Do You Know Your Job Search "BOD"?

by | October 14, 2009

Using social media sites such as Facebook, Twitter and LinkedIn has been front and center on many job hunters' "To Do" lists these days. Most likely, you've made some forays into these areas already. While some are reporting success by incorporating these sites into their job search strategy, if you have little experience using these sites, you might not know where to begin.

Before you jump into the social media fray, first decide your overall purpose. In a recent interview, Shama Hyder, social media expert and CEO of the Internet marketing firm, Click-to-Client, advises job hunters to first start with a focus. The biggest mistake she notices is that most people post profiles to social media sites without having a future employer in mind. So start with a purposeful profile and think from the perspective of what overall first impression that employer will have of you. Hyder suggests only listing interests that support or underscore your purpose.

When we talk about purpose or focus, most job hunters think of themselves as a list of skills, job duties and responsibilities developed over the years. Unfortunately, this is not going to make you stand out in the world of social media. Two major issues today grip employers: too little time, and unfilled job problems. They don't have the time to leisurely read through hundreds, if not thousands, of candidate profiles on Facebook or LinkedIn. Furthermore, their mind is focused on their immediate job opening and the problems this is causing them. So, how do you break through these social media barriers?

Consider your BOD.

Before you jump into the social media world, make sure you have a clear understanding of why an employer would hire you. One good way to do that according to Hyder, is to develop what she calls a "BOD". This stands for Brand, Outcome, and Differentiator, and is a good way to answer the question "Why would an employer hire me?"

Brand
You can find a lot of personal brand information on the Web. Actually, a brand is a concise sentence or phrase that can quickly describe you to an employer. In the marketing world this is called the Unique Selling Proposition. What is it that sets you apart from other candidates looking for a similar job or opportunity? Since time is of the essence, Hyder goes even further by asking if your brand can be summed up with one word. While most of us may not be able to distill our brand into one word, we should at least have it down to a sentence or phrase.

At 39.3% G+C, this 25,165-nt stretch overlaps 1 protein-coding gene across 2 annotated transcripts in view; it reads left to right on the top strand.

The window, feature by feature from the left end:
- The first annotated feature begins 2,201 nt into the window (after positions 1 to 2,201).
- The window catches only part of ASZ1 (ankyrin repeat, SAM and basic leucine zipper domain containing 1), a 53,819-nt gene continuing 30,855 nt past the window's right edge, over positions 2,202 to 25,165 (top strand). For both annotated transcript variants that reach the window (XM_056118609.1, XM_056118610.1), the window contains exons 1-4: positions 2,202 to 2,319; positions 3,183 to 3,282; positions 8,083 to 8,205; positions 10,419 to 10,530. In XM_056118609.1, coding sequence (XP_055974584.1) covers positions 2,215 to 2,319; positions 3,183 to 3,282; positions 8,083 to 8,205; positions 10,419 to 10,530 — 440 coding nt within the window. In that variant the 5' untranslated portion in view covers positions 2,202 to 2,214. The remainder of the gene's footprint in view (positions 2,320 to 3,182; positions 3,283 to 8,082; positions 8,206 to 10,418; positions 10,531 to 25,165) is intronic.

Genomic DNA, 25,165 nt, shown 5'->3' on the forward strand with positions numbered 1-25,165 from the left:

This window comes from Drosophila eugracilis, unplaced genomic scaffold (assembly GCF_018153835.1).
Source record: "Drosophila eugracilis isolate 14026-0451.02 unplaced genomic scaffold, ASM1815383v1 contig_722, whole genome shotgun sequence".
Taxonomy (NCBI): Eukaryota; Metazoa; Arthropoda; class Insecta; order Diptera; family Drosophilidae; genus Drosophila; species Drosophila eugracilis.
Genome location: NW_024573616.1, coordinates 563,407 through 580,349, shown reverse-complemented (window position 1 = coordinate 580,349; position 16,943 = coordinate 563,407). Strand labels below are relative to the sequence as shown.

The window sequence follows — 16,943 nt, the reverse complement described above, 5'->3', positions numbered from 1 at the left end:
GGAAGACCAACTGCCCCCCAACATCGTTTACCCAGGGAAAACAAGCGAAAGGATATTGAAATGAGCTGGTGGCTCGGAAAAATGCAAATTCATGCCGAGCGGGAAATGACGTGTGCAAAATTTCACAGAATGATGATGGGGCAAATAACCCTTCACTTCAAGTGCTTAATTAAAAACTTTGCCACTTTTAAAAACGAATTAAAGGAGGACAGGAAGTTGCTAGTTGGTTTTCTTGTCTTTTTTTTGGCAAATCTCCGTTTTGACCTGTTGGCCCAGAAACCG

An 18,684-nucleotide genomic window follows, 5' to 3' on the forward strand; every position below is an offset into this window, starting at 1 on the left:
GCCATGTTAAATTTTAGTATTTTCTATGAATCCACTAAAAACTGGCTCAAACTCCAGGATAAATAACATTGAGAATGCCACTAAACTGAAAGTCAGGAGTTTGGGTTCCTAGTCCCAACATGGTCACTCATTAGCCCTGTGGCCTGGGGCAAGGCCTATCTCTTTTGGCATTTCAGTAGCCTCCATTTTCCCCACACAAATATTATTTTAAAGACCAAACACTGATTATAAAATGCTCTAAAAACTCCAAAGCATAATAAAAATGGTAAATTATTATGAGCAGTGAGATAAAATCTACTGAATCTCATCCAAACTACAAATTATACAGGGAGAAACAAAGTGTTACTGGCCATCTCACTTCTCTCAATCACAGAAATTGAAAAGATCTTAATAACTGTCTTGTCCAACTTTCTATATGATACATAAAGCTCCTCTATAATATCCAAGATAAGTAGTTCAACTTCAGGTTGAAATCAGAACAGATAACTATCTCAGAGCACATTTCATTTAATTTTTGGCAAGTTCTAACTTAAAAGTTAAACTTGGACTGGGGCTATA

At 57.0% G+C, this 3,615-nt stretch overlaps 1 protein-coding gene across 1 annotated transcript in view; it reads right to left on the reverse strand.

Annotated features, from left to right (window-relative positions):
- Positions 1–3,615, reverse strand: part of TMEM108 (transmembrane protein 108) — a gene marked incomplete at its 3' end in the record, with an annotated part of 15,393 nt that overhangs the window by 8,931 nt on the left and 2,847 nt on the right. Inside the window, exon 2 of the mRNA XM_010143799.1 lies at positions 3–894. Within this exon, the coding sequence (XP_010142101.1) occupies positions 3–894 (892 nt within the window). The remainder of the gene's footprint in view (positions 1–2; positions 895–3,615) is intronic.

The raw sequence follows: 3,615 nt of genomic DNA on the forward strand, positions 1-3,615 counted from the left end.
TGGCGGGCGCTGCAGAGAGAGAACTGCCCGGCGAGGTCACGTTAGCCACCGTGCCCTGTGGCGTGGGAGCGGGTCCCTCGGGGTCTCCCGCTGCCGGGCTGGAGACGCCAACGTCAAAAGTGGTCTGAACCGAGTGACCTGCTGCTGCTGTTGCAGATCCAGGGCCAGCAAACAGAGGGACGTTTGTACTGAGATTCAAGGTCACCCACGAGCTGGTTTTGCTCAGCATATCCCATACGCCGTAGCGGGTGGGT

Outcome
This is what I see missing from so many resumes and profiles. What is the one clear benefit of hiring you? Remember, employers have no interest in pawing through lists of skill sets or past duties. They want to know whether you can solve their problem. Right now. So imagine that if an employer were to hire you, what is the single biggest benefit that YOU bring? This is the outcome of hiring you.

Differentiator
Employers today may look through thousands of potential candidates before settling on just a handful that they'll interview. So ask yourself, what makes you stand out from the pack? What do you bring that other candidates with similar skills and experience don't? This is your differentiator. Examples of good differentiators might be your expertise as a cold caller, your bi-lingual expertise or your combined technical and management abilities as a project manager. Look for factors that employers would highly value when searching for your differentiator.

Summary
While it's true that social media sites offer new venues for both employers and job hunters, start with a profile that is purposeful from your standpoint. Consider the employer's first impression and use your BOD to your best advantage to quickly cut through the white noise of your competitors. Once your message is clear, you'll enjoy more of the benefits that social media sites like Facebook, LinkedIn and Twitter can provide you as a job hunter.

A former recruiter, Joe Turner spent 15 years finding and placing top candidates in some of the best jobs of their careers. The author of Job Search Secrets Unlocked and Paycheck 911, Joe also hosts his weekly Job Search Guy Radio Show on JobRadio.fm as well as other locations. You'll find Joe's free tips and advice on landing a job in this tough economy at: www.jobchangesecrets.com.

Filed Under: Job Search


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